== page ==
Projective techniques is indirect method of assessment of personality. This provides us with a real picture of an individual’s personality using indirect method.
Projective techniques were developed to assess unconscious motives and feelings. These techniques are based on the assumption that a less structured or unstructured stimulus or situation will allow the individual to project her/his feelings, desires and needs on to that situation. These projections are interpreted by experts. A variety of projective techniques have been developed; they use various kinds of stimulus materials and situations for assessing personality. Some of them require reporting associations with stimuli (e.g., words, inkblots), some involve story writing around pictures, some require sentence completions, some require expression through drawings, and some require choice of stimuli from a large set of stimuli.
The projective tests of personality which are widely used by psychologists are :-
1. The Rorschach Inkblot Test :- This test was developed by Hermann Rorschach. The test consists of 10 inkblots. Five of them are in black and white, two with some red ink, and the remaining three in some pastel colours. The blots are symmetrical in design with a specific shape or form. Each blot is printed in the centre of a white cardboard of about 7”?10” size. The blots were originally made by dropping ink on a piece of paper and then folding the paper in half (hence called inkblot test). The cards are administered individually in two phases. In the first phase, called performance proper, the subjects are shown the cards and are asked to tell what they see in each of them. In the second phase, called inquiry, a detailed report of the response is prepared by asking the subject to tell where, how, and on what basis was a particular response made. Fine judgment is necessary to place the subject’s responses in a meaningful context. The use and interpretation of this test requires extensive training. Computer techniques too have been developed for analysis of data.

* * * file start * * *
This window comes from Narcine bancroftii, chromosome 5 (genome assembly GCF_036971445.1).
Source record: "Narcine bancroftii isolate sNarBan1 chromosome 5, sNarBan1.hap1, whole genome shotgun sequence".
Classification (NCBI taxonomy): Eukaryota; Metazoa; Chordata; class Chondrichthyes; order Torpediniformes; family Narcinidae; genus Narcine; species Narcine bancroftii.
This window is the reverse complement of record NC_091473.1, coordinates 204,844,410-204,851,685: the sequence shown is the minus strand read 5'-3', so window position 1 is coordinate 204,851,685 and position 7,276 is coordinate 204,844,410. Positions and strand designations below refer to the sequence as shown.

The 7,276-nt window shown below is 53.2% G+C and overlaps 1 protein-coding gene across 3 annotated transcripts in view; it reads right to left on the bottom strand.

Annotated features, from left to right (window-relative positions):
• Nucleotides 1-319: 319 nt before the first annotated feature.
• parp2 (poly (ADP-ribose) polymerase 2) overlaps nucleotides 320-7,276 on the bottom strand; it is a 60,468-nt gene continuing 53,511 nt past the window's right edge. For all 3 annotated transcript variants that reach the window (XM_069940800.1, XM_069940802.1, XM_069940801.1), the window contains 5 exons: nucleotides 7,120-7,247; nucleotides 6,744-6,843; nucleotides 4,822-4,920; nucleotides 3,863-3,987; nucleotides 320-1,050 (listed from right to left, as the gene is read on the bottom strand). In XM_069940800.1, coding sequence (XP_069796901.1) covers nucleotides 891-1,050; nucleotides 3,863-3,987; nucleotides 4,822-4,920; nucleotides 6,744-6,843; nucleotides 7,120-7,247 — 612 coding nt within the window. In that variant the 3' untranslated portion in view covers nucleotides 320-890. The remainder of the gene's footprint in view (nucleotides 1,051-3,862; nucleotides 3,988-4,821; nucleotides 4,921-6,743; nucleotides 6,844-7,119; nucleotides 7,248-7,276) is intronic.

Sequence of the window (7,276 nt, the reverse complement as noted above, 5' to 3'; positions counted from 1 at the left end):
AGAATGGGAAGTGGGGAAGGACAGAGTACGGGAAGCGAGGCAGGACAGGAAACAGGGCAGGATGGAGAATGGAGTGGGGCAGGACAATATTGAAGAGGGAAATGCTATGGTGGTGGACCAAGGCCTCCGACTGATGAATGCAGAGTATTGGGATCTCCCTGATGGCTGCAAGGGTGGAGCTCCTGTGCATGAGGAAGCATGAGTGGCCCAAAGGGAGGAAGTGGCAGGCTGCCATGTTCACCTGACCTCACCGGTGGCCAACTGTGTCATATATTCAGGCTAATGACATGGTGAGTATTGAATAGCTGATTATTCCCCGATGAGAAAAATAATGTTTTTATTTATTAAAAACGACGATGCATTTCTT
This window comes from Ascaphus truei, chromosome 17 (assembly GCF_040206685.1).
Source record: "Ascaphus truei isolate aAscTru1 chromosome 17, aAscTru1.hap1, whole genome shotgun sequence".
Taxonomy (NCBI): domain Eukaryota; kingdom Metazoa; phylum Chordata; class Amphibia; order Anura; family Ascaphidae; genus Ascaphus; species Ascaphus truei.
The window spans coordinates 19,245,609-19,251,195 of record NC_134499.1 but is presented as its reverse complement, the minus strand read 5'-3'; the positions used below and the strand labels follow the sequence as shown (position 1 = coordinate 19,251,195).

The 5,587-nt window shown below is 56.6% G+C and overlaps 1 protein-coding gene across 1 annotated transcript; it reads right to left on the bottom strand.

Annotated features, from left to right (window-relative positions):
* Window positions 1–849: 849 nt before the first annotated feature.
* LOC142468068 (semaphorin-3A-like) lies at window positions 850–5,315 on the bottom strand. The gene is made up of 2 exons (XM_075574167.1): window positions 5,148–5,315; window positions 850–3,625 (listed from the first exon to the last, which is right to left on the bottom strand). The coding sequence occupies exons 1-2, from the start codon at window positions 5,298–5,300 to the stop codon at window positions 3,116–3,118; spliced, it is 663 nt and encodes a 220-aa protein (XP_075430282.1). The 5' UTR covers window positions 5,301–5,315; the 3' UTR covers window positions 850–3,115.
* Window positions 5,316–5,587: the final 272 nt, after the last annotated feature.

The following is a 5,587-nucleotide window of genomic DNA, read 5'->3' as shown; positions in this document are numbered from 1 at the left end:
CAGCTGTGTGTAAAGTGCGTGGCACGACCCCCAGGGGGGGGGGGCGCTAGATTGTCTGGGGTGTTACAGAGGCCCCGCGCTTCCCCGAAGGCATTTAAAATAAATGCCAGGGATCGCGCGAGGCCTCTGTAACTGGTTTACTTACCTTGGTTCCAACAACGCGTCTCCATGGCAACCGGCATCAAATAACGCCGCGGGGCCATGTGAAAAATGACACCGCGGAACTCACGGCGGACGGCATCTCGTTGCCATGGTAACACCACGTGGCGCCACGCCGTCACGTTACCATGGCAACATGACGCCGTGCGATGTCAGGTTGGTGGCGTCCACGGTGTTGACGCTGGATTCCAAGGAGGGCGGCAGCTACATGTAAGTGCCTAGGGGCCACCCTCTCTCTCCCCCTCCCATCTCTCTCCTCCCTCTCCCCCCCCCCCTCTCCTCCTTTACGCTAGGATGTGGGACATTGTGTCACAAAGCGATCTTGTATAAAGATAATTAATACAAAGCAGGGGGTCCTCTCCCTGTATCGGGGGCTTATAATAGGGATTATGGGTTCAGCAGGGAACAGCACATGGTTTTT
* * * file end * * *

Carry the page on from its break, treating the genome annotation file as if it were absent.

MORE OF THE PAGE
2. The Thematic Apperception Test (TAT) :- This test was developed by Morgan and Murray. It is a little more structured than the Inkblot test. The test consists of 30 black and white picture cards and one blank card. Each picture card depicts one or more people in a variety of situations. Each picture is printed on a card. Some cards are used with adult males or females. Others are used with boys or girls. Still others are used in some combinations. Twenty cards are appropriate for a subject, although a lesser number of cards (even five) have also been successfully used. The cards are presented one at a time. The subject is asked to tell a story describing the situation presented in the picture.